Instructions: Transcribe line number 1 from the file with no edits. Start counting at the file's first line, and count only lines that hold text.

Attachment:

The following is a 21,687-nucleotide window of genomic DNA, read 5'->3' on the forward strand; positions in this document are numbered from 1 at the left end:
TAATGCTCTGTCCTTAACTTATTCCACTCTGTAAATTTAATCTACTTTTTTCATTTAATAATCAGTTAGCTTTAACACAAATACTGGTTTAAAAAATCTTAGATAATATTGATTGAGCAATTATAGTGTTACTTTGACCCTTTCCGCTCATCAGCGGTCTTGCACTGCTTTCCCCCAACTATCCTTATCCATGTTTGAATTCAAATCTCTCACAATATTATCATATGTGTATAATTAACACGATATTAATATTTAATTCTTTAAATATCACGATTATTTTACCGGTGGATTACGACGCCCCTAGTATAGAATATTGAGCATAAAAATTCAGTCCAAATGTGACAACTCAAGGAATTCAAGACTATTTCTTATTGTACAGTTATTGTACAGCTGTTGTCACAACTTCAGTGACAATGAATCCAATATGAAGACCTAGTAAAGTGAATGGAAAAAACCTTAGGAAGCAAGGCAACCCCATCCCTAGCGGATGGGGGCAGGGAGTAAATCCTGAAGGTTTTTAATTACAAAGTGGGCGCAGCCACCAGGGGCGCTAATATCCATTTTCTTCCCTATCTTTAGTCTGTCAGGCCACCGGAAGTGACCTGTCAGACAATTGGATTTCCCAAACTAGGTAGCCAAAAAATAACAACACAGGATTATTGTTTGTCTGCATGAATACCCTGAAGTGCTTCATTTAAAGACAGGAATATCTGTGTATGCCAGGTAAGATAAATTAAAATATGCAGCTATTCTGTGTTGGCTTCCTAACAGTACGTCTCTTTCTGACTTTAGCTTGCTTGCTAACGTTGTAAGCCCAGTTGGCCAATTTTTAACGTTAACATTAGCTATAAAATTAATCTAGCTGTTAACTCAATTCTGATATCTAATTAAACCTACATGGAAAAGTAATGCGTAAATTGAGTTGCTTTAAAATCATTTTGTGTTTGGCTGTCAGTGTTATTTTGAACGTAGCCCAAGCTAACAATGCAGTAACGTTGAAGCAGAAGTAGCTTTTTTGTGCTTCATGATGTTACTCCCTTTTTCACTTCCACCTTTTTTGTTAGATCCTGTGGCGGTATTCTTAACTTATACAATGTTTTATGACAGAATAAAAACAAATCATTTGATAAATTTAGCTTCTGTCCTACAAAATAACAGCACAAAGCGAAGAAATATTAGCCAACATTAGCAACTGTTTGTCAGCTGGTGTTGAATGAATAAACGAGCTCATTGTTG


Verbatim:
The following is a 21,687-nucleotide window of genomic DNA, read 5'->3' on the forward strand; positions in this document are numbered from 1 at the left end: